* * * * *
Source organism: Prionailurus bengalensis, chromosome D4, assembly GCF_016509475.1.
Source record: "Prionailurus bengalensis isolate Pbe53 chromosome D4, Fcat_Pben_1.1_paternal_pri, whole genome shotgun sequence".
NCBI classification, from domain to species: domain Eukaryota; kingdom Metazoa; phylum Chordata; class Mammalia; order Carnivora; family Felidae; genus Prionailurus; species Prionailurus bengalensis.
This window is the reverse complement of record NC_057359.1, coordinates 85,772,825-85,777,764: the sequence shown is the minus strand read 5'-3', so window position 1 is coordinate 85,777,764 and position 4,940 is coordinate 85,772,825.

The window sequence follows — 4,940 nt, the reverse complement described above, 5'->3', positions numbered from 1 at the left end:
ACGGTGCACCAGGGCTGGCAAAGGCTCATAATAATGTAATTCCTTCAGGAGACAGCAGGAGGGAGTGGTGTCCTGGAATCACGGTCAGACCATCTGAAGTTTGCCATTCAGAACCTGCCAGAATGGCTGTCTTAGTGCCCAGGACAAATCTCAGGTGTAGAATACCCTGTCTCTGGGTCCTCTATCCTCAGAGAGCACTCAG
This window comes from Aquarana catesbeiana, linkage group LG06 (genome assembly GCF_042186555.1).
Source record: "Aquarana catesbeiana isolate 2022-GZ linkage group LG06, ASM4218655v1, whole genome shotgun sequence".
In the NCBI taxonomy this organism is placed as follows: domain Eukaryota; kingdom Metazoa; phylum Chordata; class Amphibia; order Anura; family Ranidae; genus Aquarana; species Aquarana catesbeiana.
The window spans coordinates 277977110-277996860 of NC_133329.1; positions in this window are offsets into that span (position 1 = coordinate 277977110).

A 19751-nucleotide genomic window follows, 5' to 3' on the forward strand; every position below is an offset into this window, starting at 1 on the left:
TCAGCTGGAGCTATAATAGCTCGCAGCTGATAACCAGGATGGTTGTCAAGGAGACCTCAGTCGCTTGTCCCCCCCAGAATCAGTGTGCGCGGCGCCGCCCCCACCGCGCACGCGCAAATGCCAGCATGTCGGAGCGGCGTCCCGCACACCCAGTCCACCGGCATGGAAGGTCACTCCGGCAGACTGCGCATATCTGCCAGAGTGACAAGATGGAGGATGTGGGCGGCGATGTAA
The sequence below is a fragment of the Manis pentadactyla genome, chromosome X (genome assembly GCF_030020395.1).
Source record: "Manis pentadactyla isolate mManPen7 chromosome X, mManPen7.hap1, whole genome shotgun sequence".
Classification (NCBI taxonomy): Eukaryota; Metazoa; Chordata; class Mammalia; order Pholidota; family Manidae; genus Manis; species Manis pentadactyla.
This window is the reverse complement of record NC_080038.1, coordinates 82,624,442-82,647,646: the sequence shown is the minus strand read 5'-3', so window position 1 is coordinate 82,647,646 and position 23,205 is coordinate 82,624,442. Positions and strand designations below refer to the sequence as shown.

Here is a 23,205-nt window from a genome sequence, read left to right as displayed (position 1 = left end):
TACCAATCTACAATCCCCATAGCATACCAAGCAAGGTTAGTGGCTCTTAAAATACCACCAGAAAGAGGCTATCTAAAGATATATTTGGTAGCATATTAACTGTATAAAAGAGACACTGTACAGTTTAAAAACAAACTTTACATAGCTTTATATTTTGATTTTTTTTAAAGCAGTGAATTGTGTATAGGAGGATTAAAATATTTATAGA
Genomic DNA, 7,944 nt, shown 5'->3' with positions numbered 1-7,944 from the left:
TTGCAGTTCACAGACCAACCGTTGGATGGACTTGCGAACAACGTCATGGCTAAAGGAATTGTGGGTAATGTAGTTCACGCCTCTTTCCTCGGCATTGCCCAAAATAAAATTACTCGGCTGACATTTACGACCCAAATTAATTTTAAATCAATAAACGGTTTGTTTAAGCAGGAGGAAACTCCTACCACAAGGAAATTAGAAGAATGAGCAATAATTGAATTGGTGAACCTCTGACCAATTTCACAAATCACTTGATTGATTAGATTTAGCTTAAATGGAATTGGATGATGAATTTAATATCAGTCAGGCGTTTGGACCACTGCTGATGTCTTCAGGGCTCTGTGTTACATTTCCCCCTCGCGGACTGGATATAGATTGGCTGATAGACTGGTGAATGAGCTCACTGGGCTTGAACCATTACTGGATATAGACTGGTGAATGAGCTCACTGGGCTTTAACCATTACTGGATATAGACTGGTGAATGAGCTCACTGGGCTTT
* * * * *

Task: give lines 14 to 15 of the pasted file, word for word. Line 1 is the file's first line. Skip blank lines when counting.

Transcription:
Source record: "Manis pentadactyla isolate mManPen7 chromosome X, mManPen7.hap1, whole genome shotgun sequence".
Classification (NCBI taxonomy): Eukaryota; Metazoa; Chordata; class Mammalia; order Pholidota; family Manidae; genus Manis; species Manis pentadactyla.